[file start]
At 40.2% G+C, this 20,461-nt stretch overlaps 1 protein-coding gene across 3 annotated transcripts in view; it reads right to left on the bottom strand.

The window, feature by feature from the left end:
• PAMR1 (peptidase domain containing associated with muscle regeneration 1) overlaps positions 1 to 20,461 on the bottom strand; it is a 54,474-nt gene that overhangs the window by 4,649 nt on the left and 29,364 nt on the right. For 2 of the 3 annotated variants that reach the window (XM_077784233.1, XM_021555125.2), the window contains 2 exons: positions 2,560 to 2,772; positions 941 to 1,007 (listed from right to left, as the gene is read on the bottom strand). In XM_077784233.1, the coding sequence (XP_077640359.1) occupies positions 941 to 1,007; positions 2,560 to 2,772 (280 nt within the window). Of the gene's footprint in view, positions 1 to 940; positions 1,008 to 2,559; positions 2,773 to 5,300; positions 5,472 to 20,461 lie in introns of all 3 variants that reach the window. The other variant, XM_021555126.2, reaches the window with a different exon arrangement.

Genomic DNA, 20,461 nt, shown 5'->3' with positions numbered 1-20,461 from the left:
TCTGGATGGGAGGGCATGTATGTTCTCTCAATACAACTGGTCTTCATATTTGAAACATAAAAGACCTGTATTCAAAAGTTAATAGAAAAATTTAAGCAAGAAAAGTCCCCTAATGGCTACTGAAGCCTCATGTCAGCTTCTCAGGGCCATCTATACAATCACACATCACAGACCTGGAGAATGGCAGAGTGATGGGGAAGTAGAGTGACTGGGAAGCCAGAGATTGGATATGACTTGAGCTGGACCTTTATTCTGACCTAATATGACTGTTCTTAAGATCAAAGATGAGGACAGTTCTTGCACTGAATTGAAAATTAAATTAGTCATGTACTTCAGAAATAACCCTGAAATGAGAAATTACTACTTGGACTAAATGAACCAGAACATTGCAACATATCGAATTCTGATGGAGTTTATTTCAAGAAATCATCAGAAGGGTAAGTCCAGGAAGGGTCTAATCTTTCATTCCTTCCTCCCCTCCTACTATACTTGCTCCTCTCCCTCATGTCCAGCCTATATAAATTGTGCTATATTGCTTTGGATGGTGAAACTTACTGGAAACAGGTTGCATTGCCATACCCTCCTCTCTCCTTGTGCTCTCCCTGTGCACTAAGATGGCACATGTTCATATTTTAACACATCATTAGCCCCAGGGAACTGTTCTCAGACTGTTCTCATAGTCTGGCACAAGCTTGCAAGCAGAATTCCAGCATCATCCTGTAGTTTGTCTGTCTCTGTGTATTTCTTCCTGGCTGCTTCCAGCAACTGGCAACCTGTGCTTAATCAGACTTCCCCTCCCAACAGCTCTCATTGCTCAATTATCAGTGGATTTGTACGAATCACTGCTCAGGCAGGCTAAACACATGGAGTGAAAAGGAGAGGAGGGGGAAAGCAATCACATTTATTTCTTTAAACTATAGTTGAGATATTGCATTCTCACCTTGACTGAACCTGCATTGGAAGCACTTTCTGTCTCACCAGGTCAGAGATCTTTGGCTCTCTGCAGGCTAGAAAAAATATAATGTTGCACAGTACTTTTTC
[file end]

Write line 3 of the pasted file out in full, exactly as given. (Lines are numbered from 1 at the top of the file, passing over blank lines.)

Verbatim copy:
• PAMR1 (peptidase domain containing associated with muscle regeneration 1) overlaps positions 1 to 20,461 on the bottom strand; it is a 54,474-nt gene that overhangs the window by 4,649 nt on the left and 29,364 nt on the right. For 2 of the 3 annotated variants that reach the window (XM_077784233.1, XM_021555125.2), the window contains 2 exons: positions 2,560 to 2,772; positions 941 to 1,007 (listed from right to left, as the gene is read on the bottom strand). In XM_077784233.1, the coding sequence (XP_077640359.1) occupies positions 941 to 1,007; positions 2,560 to 2,772 (280 nt within the window). Of the gene's footprint in view, positions 1 to 940; positions 1,008 to 2,559; positions 2,773 to 5,300; positions 5,472 to 20,461 lie in introns of all 3 variants that reach the window. The other variant, XM_021555126.2, reaches the window with a different exon arrangement.